A larger group study area sits at one end, while the other end houses a kitchen. This glazed garden pavilion by architecture studio Barkow Leibinger offers scenic study spaces for resident fellows at the American Academy in Berlin (+ slideshow). Six study spaces, each with an area of seven square metres, run through the middle. A   plot housing a disused bathhouse provided a site for the single-storey building. A steel platform covered in oak planks provides a durable flooring surface both inside and outside the building. Related story: “Serene” concrete pavilion marks the entrance to a First World War cemetery
The resulting   Fellows Pavilion boasts glass walls inside and out, a looping veranda and an angular roof made up of hyperbolic paraboloids. Photography is by Stefan Müller, apart from where otherwise stated. “The form of the pavilion’s roof is a result of ‘ruled geometry’ – offset straight lines rotated to produce four hyperbolic paraboloids, a shape that is both abstract and familiar, since it reflects, if only in elevation, the gabled roof of the historical villa,” said Barkow Leibinger in a statement. Facing   a   lake in Berlin’s Wannsee area, it sits at the south-west corner of the gardens that surround   the   academy’s home inside a 19th-century villa. “The distinctness of the pavilion is further enhanced by both its seeming to ‘float’ above the garden’s green lawn, and its dominant white colour.”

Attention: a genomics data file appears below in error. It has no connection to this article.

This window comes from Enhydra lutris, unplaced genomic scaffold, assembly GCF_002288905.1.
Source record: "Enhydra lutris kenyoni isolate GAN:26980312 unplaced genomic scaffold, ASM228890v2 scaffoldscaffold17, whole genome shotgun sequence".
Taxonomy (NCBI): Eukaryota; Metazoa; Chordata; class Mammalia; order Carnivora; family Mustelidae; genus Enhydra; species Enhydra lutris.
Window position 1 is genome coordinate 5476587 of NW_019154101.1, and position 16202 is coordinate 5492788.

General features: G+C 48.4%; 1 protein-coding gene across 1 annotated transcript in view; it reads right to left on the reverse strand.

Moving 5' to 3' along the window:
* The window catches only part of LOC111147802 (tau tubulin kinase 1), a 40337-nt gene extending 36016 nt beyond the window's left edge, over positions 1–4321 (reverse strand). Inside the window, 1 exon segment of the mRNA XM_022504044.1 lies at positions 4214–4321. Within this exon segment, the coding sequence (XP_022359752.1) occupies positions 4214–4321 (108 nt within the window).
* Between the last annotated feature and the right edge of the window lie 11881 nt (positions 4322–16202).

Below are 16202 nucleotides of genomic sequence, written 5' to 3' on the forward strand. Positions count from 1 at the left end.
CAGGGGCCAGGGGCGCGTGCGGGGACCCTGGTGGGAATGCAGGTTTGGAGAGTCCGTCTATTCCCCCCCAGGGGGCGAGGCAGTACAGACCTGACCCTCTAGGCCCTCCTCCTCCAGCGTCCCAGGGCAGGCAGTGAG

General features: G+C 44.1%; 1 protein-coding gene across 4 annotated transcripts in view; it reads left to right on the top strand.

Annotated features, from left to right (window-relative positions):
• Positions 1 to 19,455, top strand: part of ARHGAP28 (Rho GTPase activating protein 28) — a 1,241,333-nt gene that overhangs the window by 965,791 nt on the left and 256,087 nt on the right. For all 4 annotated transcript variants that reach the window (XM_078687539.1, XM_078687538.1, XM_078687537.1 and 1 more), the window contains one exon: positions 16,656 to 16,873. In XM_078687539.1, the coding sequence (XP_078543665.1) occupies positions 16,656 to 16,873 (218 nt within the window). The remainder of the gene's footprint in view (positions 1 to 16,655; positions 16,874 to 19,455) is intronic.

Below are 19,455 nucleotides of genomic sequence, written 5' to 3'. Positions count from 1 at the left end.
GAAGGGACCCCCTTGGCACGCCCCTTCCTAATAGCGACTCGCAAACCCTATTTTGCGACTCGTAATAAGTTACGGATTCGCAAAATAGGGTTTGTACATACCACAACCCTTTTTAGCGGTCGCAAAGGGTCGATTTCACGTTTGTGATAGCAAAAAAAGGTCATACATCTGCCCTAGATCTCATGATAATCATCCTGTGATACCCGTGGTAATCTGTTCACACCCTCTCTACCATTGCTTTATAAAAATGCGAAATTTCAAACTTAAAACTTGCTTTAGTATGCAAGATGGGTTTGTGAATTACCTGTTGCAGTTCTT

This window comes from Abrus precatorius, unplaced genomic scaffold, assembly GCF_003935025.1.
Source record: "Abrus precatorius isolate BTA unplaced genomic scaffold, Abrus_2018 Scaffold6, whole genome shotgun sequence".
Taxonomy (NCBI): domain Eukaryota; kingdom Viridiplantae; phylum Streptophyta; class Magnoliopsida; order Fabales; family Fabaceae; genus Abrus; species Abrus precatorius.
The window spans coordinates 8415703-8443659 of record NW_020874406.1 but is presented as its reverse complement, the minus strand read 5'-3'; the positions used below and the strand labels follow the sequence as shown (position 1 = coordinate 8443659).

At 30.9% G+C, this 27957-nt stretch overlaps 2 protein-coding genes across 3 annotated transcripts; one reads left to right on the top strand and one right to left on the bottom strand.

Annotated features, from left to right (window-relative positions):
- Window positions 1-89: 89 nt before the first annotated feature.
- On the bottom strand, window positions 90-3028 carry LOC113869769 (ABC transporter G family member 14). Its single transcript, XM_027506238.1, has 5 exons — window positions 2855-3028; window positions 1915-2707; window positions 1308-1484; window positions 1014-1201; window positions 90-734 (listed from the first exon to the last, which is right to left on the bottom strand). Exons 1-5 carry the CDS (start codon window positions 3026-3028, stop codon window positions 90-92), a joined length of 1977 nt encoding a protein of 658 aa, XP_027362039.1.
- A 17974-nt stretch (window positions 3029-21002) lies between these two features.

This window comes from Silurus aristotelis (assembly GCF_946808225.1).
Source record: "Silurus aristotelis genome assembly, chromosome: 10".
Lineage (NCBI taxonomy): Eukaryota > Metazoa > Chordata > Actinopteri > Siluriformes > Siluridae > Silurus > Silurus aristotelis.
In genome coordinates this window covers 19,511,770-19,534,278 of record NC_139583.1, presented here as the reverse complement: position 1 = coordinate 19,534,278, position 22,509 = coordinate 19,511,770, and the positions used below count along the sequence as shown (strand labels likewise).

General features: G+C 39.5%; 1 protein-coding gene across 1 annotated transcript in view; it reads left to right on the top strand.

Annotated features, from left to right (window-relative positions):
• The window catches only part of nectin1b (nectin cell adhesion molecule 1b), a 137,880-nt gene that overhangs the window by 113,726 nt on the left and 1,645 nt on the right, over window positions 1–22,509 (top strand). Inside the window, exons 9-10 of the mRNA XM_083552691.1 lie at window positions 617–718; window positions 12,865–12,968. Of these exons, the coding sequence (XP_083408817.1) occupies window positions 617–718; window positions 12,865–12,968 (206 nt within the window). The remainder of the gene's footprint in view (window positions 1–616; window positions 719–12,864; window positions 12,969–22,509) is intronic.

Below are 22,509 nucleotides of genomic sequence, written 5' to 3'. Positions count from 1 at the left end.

The interior is broken up into a simple grid, creating eight rooms. Walls between rooms and the central corridor feature even more   glazing, but can be screened behind curtains for privacy, while high-level windows allow light to travel through the entire interior. Glass doors allow every   room to be   opened out to the   surrounding veranda, which is also sheltered beneath the roof. A mid-19th-century sculpture sits nearby.

Leave a Reply

Your email address will not be published. Required fields are marked *